Friday, September 26, 2008

Multimedia Friday: Dance Me to the End of Love

In the pursuit of making the grading process less painful (a difficult, and indeed, often futile venture), I branched out with new musical exploration. Ah, online radio is great stuff.

One semester I found female-fronted gothic metal great to grade to. Another it was emo music I hesitate to admit liking. This time around, I was exploring the music of Nick Cave, in part because he's supposed to be scoring The Road, a movie I dearly hope does justice to an amazing book, and in part because I'd heard his name bandied about and always meant to explore his music.

But the joy of online radio like or Pandora is in its related music, which can take you down new paths of discovery. In this case, the stations I was listening to re-introduced me to a few artists I'd heard only in passing, songwriters like Leonard Cohen, for one. When the following track popped up in the playlist, I was entranced by it--it's a lovely song in every sense of the word, with a lovely accompanying video.

Leonard Cohen - "Dance Me to the End of Love"
(Can't embed, but give it a watch/listen. It's worth it.)

Thursday, September 25, 2008

Crazy Aunt Jane

"Guess what I found in the essay I just finished looking at?" I fumed to the nearest person I could find.

"Crazy Aunt Jane?" she asked.

"I f--yeah. Crazy Aunt Jane."

You see, about a year and a half ago, I received a narrative-type essay written about a student's "Crazy Aunt Jane." It didn't, strictly speaking, meet the assignment prompt, and something felt "off" about it, but I was willing to concede that maybe the student just felt he could embellish things a bit. Call it the idealism of an unexperienced teacher. After all, it certainly could have been a lack of historical awareness on his part to note that she grew up when slavery was still around. Finally, I read a portion of it to a fellow GA a couple cubicles over, as we were wont to do.

I was maybe a paragraph in before she said, "It's Fried Green Tomatoes." The names had been changed, but the story was the same, and thus was my first encounter with sheer, wholesale plagiarism.

No two forms of plagiarism have been the same since, but the sting is always there. I know it isn't a personal slight against me or my assignment, just laziness and academic dishonesty, generally fueled by a sense of desperation. It still smarts for some reason that I cannot pinpoint, something beyond "Just how stupid do they think I am?" I guess the saddest part of it is, even one pinched paragraph from another source can sink what would otherwise have been a borderline competent assignment, and most times, their own worst, most incoherent writing would generally have gotten them a better grade.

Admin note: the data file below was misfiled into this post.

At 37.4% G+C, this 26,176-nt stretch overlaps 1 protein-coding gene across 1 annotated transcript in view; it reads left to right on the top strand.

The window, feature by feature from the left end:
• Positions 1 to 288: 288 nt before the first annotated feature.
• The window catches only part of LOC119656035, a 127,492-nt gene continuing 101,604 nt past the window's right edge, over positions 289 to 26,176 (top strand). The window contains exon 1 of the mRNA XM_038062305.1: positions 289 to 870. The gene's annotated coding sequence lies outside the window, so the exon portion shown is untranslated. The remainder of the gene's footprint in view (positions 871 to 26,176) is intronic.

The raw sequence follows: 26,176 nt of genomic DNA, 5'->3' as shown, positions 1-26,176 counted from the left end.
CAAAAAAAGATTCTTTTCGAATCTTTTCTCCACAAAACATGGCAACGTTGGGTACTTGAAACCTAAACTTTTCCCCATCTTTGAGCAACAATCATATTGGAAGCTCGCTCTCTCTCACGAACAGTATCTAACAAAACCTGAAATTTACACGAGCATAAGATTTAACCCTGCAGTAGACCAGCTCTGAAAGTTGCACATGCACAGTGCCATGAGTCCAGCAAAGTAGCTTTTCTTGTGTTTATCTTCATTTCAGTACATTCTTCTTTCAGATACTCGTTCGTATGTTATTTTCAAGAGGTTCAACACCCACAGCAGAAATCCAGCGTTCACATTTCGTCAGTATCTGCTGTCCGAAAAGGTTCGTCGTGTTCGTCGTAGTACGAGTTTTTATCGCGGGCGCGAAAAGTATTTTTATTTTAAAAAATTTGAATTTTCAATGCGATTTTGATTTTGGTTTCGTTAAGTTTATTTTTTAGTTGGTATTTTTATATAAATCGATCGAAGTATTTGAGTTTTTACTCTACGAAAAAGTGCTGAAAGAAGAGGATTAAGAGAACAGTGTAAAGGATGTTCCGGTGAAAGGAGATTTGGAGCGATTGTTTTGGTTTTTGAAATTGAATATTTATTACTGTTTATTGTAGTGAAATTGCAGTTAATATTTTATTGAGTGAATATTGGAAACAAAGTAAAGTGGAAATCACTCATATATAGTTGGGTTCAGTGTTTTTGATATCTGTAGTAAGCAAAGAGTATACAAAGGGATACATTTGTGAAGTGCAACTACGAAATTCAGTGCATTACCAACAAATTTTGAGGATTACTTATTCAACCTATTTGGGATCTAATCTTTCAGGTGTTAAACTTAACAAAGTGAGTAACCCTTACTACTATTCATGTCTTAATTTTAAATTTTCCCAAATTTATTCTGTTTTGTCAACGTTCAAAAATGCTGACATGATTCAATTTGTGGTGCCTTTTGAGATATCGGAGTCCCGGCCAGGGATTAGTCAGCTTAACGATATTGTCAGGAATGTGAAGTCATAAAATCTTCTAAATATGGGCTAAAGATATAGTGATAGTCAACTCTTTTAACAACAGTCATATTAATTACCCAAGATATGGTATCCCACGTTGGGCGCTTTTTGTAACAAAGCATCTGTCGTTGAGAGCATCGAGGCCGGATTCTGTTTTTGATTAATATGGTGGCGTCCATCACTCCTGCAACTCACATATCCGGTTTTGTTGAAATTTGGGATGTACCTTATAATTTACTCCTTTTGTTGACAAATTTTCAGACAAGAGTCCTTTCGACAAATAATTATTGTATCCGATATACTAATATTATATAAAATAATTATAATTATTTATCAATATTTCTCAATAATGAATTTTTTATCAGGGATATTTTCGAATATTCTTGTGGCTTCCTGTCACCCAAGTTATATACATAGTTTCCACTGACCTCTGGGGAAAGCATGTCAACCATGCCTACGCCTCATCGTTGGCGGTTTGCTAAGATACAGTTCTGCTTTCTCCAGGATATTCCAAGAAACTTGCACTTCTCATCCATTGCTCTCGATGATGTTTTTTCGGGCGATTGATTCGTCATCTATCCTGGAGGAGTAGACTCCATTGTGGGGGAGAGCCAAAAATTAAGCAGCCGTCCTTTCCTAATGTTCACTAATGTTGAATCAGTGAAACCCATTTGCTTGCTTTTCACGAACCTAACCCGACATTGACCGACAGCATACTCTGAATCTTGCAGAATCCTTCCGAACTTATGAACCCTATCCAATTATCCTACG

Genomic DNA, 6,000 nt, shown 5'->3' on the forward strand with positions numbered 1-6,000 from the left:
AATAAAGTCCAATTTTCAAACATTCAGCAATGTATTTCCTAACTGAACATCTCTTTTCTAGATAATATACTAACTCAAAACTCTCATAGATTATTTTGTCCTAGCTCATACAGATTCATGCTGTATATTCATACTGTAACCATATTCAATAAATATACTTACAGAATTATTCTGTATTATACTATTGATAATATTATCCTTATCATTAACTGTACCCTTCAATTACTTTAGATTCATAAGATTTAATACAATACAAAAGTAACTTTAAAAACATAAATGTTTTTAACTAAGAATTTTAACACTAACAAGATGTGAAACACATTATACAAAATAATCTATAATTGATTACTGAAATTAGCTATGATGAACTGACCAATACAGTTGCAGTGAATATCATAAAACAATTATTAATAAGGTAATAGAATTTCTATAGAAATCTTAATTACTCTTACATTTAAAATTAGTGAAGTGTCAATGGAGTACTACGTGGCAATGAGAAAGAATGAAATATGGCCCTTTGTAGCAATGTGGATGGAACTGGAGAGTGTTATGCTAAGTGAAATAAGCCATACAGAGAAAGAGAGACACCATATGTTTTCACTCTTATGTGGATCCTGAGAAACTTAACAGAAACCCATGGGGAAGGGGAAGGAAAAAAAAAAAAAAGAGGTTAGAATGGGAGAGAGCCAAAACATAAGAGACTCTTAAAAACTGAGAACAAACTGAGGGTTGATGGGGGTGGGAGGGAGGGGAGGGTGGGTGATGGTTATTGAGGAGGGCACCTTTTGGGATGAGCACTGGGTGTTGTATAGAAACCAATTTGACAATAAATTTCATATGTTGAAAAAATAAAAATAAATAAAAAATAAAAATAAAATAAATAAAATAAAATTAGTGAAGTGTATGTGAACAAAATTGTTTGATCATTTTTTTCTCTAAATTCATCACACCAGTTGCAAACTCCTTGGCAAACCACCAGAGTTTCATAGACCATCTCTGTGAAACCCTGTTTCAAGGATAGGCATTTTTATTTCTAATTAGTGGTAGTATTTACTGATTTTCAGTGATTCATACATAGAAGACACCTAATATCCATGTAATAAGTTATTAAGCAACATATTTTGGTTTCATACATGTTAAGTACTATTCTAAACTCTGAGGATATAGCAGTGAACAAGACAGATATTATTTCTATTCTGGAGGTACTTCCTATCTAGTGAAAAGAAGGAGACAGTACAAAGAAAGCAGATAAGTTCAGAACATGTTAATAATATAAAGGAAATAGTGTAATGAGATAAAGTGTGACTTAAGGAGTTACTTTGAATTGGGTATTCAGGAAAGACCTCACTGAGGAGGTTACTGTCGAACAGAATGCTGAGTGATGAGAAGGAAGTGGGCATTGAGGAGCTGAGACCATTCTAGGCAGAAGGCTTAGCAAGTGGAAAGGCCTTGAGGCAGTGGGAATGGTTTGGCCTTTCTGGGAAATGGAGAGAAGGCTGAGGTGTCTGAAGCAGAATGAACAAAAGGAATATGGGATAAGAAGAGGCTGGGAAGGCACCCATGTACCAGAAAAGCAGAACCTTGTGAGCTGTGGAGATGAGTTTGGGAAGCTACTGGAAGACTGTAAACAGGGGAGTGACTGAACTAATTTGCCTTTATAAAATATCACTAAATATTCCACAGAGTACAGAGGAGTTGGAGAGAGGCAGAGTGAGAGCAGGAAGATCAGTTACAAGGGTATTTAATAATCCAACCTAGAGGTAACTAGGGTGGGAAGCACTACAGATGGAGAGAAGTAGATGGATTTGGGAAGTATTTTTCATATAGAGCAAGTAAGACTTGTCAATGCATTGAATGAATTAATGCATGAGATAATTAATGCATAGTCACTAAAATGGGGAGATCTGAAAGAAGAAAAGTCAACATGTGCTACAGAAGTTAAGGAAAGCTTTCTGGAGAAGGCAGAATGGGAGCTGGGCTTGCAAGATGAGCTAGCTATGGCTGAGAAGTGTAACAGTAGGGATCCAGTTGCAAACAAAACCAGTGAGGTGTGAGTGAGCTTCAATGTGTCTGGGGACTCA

Monday, September 22, 2008

My favorite time of year

September 22 means the official beginning of my favorite season: autumn. Even its very name sounds lovely, I think, suggesting a pensive maturity to the year. (Let's not even acknowledge its shorter, less-elegant sounding alias.)

I could write a whole new post about what it means to me, but I did so last year in a post that may not have generated any feedback but pleased me. Instead, a couple/few goals:

- Get out more to play in the leaves.
- Get out more, period. Gotta get back into that grading groove and get it out of the way. There are places I haven't explored in their full autumnal splendor.
- Get moving on grad school apps. (Slightly daunting)

And for the more immediate time:
- Get to bed. Long day tomorrow, long week ahead.

Now playing: Modest Mouse - Satin in a Coffin
via FoxyTunes

Friday, September 19, 2008

Election madness

Here's one for the WTF files: a recent poll asks which presidential candidate respondents would 1) prefer teach their children, and 2) sit down and watch football with them.

...Because, y'know, the way to pick a president is by whether or not you can bond over a bunch of burly guys squabbling over an oddly shaped ball. If that by itself weren't asinine enough, the comments from people within the article are: one thinks McCain's stories would be interesting, but another thinks he'd have a fiery temper if his team lost. A 29-year-old thinks he'd have "more in common" with Obama, though, and another poll respondent thinks the younger candidate is "someone you could be comfortable and at ease with."

Thank you, pollsters. Were I planning to vote in November, I feel comfortable knowing that the media have done an adequate job of informing me on the important issues. Actually, not quite. There are a few things I need to know more about before I could in good conscience cast my hypothetical ballot.

As a concerned citizen, I must know their stances on caffeine. If McCain's not a coffee drinker, that's a deal breaker. If Obama likes a little bit of coffee in his creamer, it's a no-go. Furthermore, McCain's look really isn't doing it for me; my candidate needs style. And cute shoes. Lastly, and definitely not least, I must know where they both stand on the issue of soapbox derby racing. It's crucial to the running of this country.

I would like to know more about their stances on kittens, doilies, NASCAR, and wrasslin', but I do understand the constraints of time and will try to make do with what information has already been provided.

Tuesday, September 16, 2008

Desultory thoughts


Grading a stack of quizzes and realizing yet again two things: 1) that group of students is still struggling to grasp basic concepts we've spent a week going over, and 2) they still do not know how to follow the freakin' directions. It's more #2 that's irritating, really. And I'm tired of conjunctions and sentence combining already.


I finished grading one class's set of papers this weekend. I also started revising a story and even scribbled out a silly bit of verse. Also, I made an awesome cake. Truth be told, it was the frosting I craved, but I had to convey it to my mouth somehow.

Not sure how to classify: